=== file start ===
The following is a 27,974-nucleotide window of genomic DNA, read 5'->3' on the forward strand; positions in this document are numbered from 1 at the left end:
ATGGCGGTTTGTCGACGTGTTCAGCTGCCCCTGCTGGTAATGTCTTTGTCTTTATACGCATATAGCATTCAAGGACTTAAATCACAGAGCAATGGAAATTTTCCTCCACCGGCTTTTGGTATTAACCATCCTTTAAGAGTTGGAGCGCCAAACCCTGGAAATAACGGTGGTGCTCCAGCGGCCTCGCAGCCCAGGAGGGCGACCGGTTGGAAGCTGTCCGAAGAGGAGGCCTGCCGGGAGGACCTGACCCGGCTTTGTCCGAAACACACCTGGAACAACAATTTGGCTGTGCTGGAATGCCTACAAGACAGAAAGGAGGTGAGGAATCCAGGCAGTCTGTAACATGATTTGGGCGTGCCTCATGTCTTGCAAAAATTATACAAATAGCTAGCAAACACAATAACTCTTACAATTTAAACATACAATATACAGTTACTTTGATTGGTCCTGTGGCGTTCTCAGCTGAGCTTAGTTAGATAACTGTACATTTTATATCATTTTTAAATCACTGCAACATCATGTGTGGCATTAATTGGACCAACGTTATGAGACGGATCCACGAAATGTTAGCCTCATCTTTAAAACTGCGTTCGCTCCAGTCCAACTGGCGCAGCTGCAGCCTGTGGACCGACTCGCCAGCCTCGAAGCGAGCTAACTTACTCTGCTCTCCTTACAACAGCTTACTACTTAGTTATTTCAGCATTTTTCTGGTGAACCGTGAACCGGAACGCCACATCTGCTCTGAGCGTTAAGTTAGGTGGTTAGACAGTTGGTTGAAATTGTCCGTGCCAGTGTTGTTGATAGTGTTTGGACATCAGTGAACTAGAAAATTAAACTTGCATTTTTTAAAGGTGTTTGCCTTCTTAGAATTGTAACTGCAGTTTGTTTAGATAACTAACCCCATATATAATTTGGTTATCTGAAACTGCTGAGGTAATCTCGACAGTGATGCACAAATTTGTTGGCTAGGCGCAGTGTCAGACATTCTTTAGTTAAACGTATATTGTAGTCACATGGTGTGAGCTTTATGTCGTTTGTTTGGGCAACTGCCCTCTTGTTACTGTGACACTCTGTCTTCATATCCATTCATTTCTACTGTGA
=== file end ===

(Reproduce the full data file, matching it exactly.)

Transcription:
The following is a 27,974-nucleotide window of genomic DNA, read 5'->3' on the forward strand; positions in this document are numbered from 1 at the left end:
ATGGCGGTTTGTCGACGTGTTCAGCTGCCCCTGCTGGTAATGTCTTTGTCTTTATACGCATATAGCATTCAAGGACTTAAATCACAGAGCAATGGAAATTTTCCTCCACCGGCTTTTGGTATTAACCATCCTTTAAGAGTTGGAGCGCCAAACCCTGGAAATAACGGTGGTGCTCCAGCGGCCTCGCAGCCCAGGAGGGCGACCGGTTGGAAGCTGTCCGAAGAGGAGGCCTGCCGGGAGGACCTGACCCGGCTTTGTCCGAAACACACCTGGAACAACAATTTGGCTGTGCTGGAATGCCTACAAGACAGAAAGGAGGTGAGGAATCCAGGCAGTCTGTAACATGATTTGGGCGTGCCTCATGTCTTGCAAAAATTATACAAATAGCTAGCAAACACAATAACTCTTACAATTTAAACATACAATATACAGTTACTTTGATTGGTCCTGTGGCGTTCTCAGCTGAGCTTAGTTAGATAACTGTACATTTTATATCATTTTTAAATCACTGCAACATCATGTGTGGCATTAATTGGACCAACGTTATGAGACGGATCCACGAAATGTTAGCCTCATCTTTAAAACTGCGTTCGCTCCAGTCCAACTGGCGCAGCTGCAGCCTGTGGACCGACTCGCCAGCCTCGAAGCGAGCTAACTTACTCTGCTCTCCTTACAACAGCTTACTACTTAGTTATTTCAGCATTTTTCTGGTGAACCGTGAACCGGAACGCCACATCTGCTCTGAGCGTTAAGTTAGGTGGTTAGACAGTTGGTTGAAATTGTCCGTGCCAGTGTTGTTGATAGTGTTTGGACATCAGTGAACTAGAAAATTAAACTTGCATTTTTTAAAGGTGTTTGCCTTCTTAGAATTGTAACTGCAGTTTGTTTAGATAACTAACCCCATATATAATTTGGTTATCTGAAACTGCTGAGGTAATCTCGACAGTGATGCACAAATTTGTTGGCTAGGCGCAGTGTCAGACATTCTTTAGTTAAACGTATATTGTAGTCACATGGTGTGAGCTTTATGTCGTTTGTTTGGGCAACTGCCCTCTTGTTACTGTGACACTCTGTCTTCATATCCATTCATTTCTACTGTGA